If you came to the retreat in February we looked at the historical context in which the writing in the Old Testament occurred. We can learn much from the historical narratives by our understanding an ancient near eastern practice called "suzerain" treaties. I have included below the verses from today's reading that highlight when King Manasseh sinned he brought all Judah to sin. You could say it this way "so goes the king then so go the people." Also for those interested in a little more information about suzerain treaties I have included some of the retreat notes on this subject. A special thanks to Lee Irons whose teaching I have borrowed from in this area of study. Again these kings are pointers or foreshadows of the vassal king that would eventually come and who would be fully obedient in every way. That vassal king is Jesus and because of His obedience we who are under His rule and authority may enter into the kingdom.
Notes regarding the suzerain and vassal king
In context of the cultures of Mesopotamia, the Hittites and the fertile crescent
They all practiced the culture of ancient near east treaties
There is a treaty format between the suzerain and the vassal
Suzerain simply means the great king
Vassal means the subordinate who has to obey the great king
The Bible pictures all human beings as defendants in a courtroom: a courtroom in which God is the judge and our sins constitute the evidence against us. The judge weighs the evidence and finds every single one of us guilty of sin and announces that we, therefore, must be condemned. The marvelous news of justification is that God has himself provided for us the means of escaping that condemnation: by responding to his gracious initiative in faith, we become joined with Christ, who died for us and was raised for us. We become joined to Christ, who takes on himself the penalty for our sin and covers us with the ‘righteousness’ that we need to reverse the verdict of condemnation and receive the verdict of ‘justified’, ‘right’ with God. And because we have been joined to Christ, the holy one, and have in that union received the gift of God’s powerful holy Spirit, we, who have been justified, also find our lives transformed so that we love God and neighbor.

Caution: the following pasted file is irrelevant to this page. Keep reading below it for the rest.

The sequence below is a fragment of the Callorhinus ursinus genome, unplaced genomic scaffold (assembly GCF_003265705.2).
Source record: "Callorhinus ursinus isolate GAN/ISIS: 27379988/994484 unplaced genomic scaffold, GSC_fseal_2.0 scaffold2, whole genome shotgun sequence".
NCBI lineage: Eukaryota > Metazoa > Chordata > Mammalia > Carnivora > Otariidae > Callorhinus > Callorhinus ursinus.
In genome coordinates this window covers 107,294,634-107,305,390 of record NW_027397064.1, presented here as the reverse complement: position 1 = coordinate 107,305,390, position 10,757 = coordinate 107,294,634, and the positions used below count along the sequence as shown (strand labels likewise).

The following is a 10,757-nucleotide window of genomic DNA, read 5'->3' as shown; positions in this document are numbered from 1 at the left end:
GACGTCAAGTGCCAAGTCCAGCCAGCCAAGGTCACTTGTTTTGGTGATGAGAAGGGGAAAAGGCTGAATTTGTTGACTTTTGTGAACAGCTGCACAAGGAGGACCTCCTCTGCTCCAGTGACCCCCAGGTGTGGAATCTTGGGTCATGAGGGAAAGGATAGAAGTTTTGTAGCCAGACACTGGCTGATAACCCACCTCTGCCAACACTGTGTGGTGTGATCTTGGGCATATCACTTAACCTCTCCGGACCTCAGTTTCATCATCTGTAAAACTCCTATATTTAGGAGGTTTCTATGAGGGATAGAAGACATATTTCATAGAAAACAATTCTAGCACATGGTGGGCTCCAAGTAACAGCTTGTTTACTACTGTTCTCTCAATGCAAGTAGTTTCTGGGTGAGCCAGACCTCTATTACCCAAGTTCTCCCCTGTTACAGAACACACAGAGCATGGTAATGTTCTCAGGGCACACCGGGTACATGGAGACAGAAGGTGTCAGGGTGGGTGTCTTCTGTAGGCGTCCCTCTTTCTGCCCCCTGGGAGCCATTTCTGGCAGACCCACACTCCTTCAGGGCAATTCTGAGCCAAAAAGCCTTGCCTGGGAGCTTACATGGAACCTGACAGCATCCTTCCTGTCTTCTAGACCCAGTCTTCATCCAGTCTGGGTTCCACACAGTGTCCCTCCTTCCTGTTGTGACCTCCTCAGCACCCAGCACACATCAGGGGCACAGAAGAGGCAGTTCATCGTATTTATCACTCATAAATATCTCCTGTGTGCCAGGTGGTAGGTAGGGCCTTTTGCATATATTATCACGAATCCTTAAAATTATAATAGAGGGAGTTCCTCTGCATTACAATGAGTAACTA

Click on photo for another surprise
If I were to ask you a reason for "WHY" he begins and ends the letters in this manner how would you answer that question? Is there a difference between the word "to" and the word "with"? Notice that on the front end the word "to" is always used and on the back end the word "with" is always used. Could you make a 21st century Bible study, Bible devotion and Bible reading application in regard to this observation?
Isn't it amazing that God uses very small words to bring to us very big revelations for our Christian lives!
GRACE TO YOU
Rom. 1:7 ¶ to all who are beloved of God in Rome, called as saints: Grace to you and peace from God our Father and the Lord Jesus Christ.
1Cor. 1:3 ¶ Grace to you and peace from God our Father and the Lord Jesus Christ.
2Cor. 1:2 ¶ Grace to you and peace from God our Father and the Lord Jesus Christ.
Gal. 1:3 ¶ Grace to you and peace from God our Father and the Lord Jesus Christ,
Eph. 1:2 Grace to you and peace from God our Father and the Lord Jesus Christ.